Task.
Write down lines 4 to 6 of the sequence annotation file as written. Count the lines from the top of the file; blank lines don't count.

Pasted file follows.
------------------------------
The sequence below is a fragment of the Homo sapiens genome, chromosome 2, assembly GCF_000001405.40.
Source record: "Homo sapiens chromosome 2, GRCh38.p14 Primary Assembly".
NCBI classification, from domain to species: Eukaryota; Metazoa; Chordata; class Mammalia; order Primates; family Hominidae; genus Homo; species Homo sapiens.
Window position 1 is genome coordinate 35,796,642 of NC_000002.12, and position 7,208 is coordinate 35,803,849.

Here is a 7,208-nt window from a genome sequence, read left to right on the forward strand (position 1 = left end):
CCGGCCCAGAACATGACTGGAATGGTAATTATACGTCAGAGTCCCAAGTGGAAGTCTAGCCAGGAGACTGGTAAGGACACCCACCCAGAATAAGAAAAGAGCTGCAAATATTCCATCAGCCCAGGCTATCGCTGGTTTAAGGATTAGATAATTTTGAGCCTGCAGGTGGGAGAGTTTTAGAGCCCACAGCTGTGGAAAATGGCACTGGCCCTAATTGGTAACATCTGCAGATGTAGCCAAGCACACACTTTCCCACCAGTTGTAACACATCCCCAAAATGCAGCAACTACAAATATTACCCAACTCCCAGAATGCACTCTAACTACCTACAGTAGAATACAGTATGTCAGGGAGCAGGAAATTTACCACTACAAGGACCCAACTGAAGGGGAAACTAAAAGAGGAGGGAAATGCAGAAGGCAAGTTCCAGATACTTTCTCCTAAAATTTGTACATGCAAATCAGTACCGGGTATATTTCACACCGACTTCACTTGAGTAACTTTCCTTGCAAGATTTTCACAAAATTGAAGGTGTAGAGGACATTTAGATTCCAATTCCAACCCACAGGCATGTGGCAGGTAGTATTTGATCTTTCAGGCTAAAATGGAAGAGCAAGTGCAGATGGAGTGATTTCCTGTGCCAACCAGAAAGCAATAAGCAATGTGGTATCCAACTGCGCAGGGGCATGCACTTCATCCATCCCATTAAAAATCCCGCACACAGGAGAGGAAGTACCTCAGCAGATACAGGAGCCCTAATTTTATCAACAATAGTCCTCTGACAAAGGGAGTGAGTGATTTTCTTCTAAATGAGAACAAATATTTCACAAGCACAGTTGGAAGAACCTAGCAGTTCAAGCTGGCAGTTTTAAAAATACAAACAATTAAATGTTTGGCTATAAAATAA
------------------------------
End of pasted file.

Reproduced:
Window position 1 is genome coordinate 35,796,642 of NC_000002.12, and position 7,208 is coordinate 35,803,849.

Here is a 7,208-nt window from a genome sequence, read left to right on the forward strand (position 1 = left end):
CCGGCCCAGAACATGACTGGAATGGTAATTATACGTCAGAGTCCCAAGTGGAAGTCTAGCCAGGAGACTGGTAAGGACACCCACCCAGAATAAGAAAAGAGCTGCAAATATTCCATCAGCCCAGGCTATCGCTGGTTTAAGGATTAGATAATTTTGAGCCTGCAGGTGGGAGAGTTTTAGAGCCCACAGCTGTGGAAAATGGCACTGGCCCTAATTGGTAACATCTGCAGATGTAGCCAAGCACACACTTTCCCACCAGTTGTAACACATCCCCAAAATGCAGCAACTACAAATATTACCCAACTCCCAGAATGCACTCTAACTACCTACAGTAGAATACAGTATGTCAGGGAGCAGGAAATTTACCACTACAAGGACCCAACTGAAGGGGAAACTAAAAGAGGAGGGAAATGCAGAAGGCAAGTTCCAGATACTTTCTCCTAAAATTTGTACATGCAAATCAGTACCGGGTATATTTCACACCGACTTCACTTGAGTAACTTTCCTTGCAAGATTTTCACAAAATTGAAGGTGTAGAGGACATTTAGATTCCAATTCCAACCCACAGGCATGTGGCAGGTAGTATTTGATCTTTCAGGCTAAAATGGAAGAGCAAGTGCAGATGGAGTGATTTCCTGTGCCAACCAGAAAGCAATAAGCAATGTGGTATCCAACTGCGCAGGGGCATGCACTTCATCCATCCCATTAAAAATCCCGCACACAGGAGAGGAAGTACCTCAGCAGATACAGGAGCCCTAATTTTATCAACAATAGTCCTCTGACAAAGGGAGTGAGTGATTTTCTTCTAAATGAGAACAAATATTTCACAAGCACAGTTGGAAGAACCTAGCAGTTCAAGCTGGCAGTTTTAAAAATACAAACAATTAAATGTTTGGCTATAAAATAA